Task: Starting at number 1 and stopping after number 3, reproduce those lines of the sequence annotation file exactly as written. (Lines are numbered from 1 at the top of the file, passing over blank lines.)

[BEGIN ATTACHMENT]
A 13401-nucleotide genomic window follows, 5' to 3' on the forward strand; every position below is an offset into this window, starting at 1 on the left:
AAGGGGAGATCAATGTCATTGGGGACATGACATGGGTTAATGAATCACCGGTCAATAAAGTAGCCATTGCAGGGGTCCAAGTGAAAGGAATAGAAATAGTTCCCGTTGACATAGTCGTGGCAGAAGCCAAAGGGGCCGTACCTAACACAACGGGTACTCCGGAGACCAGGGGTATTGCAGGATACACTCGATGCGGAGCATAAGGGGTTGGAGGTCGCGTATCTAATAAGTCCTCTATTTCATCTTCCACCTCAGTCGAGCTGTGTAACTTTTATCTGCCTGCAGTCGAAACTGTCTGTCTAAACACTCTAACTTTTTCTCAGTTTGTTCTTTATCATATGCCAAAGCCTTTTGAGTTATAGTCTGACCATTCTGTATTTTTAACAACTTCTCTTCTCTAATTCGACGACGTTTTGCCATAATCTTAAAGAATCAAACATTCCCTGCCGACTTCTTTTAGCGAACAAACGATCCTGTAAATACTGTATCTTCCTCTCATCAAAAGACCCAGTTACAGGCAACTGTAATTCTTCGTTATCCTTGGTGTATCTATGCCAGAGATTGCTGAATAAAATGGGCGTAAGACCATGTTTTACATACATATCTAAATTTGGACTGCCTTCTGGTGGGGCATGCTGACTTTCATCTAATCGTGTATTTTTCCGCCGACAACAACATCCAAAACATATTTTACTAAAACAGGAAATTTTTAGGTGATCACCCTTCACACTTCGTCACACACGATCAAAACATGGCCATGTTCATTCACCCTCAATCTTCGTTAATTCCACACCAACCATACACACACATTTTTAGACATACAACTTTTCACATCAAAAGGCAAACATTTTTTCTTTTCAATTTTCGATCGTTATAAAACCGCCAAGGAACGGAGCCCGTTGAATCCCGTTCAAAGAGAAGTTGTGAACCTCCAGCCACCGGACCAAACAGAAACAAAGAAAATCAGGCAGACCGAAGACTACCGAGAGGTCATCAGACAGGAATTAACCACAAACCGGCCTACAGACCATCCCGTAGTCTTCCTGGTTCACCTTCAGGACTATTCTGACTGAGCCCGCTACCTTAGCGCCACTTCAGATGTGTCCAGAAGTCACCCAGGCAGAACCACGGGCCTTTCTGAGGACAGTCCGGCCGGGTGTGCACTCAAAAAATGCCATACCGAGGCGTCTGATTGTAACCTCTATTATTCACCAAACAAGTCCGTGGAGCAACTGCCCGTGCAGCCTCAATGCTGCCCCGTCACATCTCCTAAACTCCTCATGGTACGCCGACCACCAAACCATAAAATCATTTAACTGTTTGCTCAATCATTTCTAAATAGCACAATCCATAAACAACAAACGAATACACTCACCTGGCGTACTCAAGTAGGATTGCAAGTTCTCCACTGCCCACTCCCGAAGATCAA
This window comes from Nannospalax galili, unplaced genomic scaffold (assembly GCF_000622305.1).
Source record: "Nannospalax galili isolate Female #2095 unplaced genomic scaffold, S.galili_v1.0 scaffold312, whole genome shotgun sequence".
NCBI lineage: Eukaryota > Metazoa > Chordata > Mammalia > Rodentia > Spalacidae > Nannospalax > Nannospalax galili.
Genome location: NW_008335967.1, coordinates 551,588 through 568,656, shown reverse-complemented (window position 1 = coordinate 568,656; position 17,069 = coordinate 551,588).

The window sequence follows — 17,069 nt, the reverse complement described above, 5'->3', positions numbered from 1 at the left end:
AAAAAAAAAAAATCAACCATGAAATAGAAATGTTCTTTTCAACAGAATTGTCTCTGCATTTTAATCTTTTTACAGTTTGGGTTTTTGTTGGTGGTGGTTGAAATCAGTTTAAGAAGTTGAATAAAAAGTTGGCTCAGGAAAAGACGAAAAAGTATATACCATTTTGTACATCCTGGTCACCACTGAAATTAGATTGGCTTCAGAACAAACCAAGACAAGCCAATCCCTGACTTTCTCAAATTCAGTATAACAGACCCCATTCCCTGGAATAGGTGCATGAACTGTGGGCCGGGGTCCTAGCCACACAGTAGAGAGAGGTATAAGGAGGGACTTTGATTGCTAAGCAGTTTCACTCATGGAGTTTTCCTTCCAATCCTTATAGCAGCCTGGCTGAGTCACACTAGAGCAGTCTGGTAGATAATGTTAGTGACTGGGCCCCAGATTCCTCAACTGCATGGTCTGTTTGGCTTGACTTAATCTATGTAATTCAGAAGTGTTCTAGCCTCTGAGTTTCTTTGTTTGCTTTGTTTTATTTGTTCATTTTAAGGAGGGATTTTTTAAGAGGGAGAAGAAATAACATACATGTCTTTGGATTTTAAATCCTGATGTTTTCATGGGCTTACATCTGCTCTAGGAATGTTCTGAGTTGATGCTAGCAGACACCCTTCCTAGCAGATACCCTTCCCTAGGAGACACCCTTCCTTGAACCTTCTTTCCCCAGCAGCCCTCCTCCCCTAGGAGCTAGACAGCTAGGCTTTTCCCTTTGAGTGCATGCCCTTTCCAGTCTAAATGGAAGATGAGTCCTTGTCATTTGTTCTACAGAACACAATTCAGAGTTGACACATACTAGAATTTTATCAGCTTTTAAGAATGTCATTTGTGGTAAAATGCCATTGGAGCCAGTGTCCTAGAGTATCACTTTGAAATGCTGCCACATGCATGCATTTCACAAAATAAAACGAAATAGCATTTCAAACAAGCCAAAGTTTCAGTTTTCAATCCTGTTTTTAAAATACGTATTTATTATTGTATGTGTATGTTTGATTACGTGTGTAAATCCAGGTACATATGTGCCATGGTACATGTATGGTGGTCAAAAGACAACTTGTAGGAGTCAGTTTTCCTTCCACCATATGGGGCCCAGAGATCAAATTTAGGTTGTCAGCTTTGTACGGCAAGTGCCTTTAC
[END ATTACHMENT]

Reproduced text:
A 13401-nucleotide genomic window follows, 5' to 3' on the forward strand; every position below is an offset into this window, starting at 1 on the left:
AAGGGGAGATCAATGTCATTGGGGACATGACATGGGTTAATGAATCACCGGTCAATAAAGTAGCCATTGCAGGGGTCCAAGTGAAAGGAATAGAAATAGTTCCCGTTGACATAGTCGTGGCAGAAGCCAAAGGGGCCGTACCTAACACAACGGGTACTCCGGAGACCAGGGGTATTGCAGGATACACTCGATGCGGAGCATAAGGGGTTGGAGGTCGCGTATCTAATAAGTCCTCTATTTCATCTTCCACCTCAGTCGAGCTGTGTAACTTTTATCTGCCTGCAGTCGAAACTGTCTGTCTAAACACTCTAACTTTTTCTCAGTTTGTTCTTTATCATATGCCAAAGCCTTTTGAGTTATAGTCTGACCATTCTGTATTTTTAACAACTTCTCTTCTCTAATTCGACGACGTTTTGCCATAATCTTAAAGAATCAAACATTCCCTGCCGACTTCTTTTAGCGAACAAACGATCCTGTAAATACTGTATCTTCCTCTCATCAAAAGACCCAGTTACAGGCAACTGTAATTCTTCGTTATCCTTGGTGTATCTATGCCAGAGATTGCTGAATAAAATGGGCGTAAGACCATGTTTTACATACATATCTAAATTTGGACTGCCTTCTGGTGGGGCATGCTGACTTTCATCTAATCGTGTATTTTTCCGCCGACAACAACATCCAAAACATATTTTACTAAAACAGGAAATTTTTAGGTGATCACCCTTCACACTTCGTCACACACGATCAAAACATGGCCATGTTCATTCACCCTCAATCTTCGTTAATTCCACACCAACCATACACACACATTTTTAGACATACAACTTTTCACATCAAAAGGCAAACATTTTTTCTTTTCAATTTTCGATCGTTATAAAACCGCCAAGGAACGGAGCCCGTTGAATCCCGTTCAAAGAGAAGTTGTGAACCTCCAGCCACCGGACCAAACAGAAACAAAGAAAATCAGGCAGACCGAAGACTACCGAGAGGTCATCAGACAGGAATTAACCACAAACCGGCCTACAGACCATCCCGTAGTCTTCCTGGTTCACCTTCAGGACTATTCTGACTGAGCCCGCTACCTTAGCGCCACTTCAGATGTGTCCAGAAGTCACCCAGGCAGAACCACGGGCCTTTCTGAGGACAGTCCGGCCGGGTGTGCACTCAAAAAATGCCATACCGAGGCGTCTGATTGTAACCTCTATTATTCACCAAACAAGTCCGTGGAGCAACTGCCCGTGCAGCCTCAATGCTGCCCCGTCACATCTCCTAAACTCCTCATGGTACGCCGACCACCAAACCATAAAATCATTTAACTGTTTGCTCAATCATTTCTAAATAGCACAATCCATAAACAACAAACGAATACACTCACCTGGCGTACTCAAGTAGGATTGCAAGTTCTCCACTGCCCACTCCCGAAGATCAA
This window comes from Nannospalax galili, unplaced genomic scaffold (assembly GCF_000622305.1).